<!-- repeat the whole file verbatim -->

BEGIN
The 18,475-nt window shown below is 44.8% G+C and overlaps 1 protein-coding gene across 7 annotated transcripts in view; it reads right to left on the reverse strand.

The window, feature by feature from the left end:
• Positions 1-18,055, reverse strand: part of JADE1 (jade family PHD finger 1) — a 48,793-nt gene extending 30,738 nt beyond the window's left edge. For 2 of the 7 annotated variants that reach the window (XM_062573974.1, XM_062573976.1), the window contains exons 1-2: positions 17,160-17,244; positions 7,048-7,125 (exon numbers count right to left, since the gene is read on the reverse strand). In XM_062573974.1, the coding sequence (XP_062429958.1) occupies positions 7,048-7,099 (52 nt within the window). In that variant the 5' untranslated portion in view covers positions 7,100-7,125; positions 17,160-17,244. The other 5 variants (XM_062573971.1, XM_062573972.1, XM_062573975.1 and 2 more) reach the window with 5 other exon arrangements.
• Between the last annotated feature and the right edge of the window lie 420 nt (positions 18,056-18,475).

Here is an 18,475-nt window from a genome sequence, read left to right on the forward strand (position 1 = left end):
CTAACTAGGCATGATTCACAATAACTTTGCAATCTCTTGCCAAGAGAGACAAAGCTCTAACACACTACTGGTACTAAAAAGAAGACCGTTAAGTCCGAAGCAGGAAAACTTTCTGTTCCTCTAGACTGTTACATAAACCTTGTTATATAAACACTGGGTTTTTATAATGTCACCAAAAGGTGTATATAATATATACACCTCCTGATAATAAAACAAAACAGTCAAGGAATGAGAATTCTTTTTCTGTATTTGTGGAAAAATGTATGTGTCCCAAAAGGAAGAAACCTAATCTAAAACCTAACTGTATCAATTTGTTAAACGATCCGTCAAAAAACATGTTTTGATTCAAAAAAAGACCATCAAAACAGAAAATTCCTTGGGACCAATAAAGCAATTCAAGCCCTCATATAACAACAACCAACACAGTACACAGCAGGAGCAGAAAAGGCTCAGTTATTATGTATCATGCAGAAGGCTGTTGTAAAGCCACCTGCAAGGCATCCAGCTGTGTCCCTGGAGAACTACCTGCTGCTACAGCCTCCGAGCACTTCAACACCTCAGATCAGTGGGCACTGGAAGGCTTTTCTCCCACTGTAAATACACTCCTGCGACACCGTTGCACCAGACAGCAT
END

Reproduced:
The 18,475-nt window shown below is 44.8% G+C and overlaps 1 protein-coding gene across 7 annotated transcripts in view; it reads right to left on the reverse strand.

The window, feature by feature from the left end:
• Positions 1-18,055, reverse strand: part of JADE1 (jade family PHD finger 1) — a 48,793-nt gene extending 30,738 nt beyond the window's left edge. For 2 of the 7 annotated variants that reach the window (XM_062573974.1, XM_062573976.1), the window contains exons 1-2: positions 17,160-17,244; positions 7,048-7,125 (exon numbers count right to left, since the gene is read on the reverse strand). In XM_062573974.1, the coding sequence (XP_062429958.1) occupies positions 7,048-7,099 (52 nt within the window). In that variant the 5' untranslated portion in view covers positions 7,100-7,125; positions 17,160-17,244. The other 5 variants (XM_062573971.1, XM_062573972.1, XM_062573975.1 and 2 more) reach the window with 5 other exon arrangements.
• Between the last annotated feature and the right edge of the window lie 420 nt (positions 18,056-18,475).

Here is an 18,475-nt window from a genome sequence, read left to right on the forward strand (position 1 = left end):
CTAACTAGGCATGATTCACAATAACTTTGCAATCTCTTGCCAAGAGAGACAAAGCTCTAACACACTACTGGTACTAAAAAGAAGACCGTTAAGTCCGAAGCAGGAAAACTTTCTGTTCCTCTAGACTGTTACATAAACCTTGTTATATAAACACTGGGTTTTTATAATGTCACCAAAAGGTGTATATAATATATACACCTCCTGATAATAAAACAAAACAGTCAAGGAATGAGAATTCTTTTTCTGTATTTGTGGAAAAATGTATGTGTCCCAAAAGGAAGAAACCTAATCTAAAACCTAACTGTATCAATTTGTTAAACGATCCGTCAAAAAACATGTTTTGATTCAAAAAAAGACCATCAAAACAGAAAATTCCTTGGGACCAATAAAGCAATTCAAGCCCTCATATAACAACAACCAACACAGTACACAGCAGGAGCAGAAAAGGCTCAGTTATTATGTATCATGCAGAAGGCTGTTGTAAAGCCACCTGCAAGGCATCCAGCTGTGTCCCTGGAGAACTACCTGCTGCTACAGCCTCCGAGCACTTCAACACCTCAGATCAGTGGGCACTGGAAGGCTTTTCTCCCACTGTAAATACACTCCTGCGACACCGTTGCACCAGACAGCAT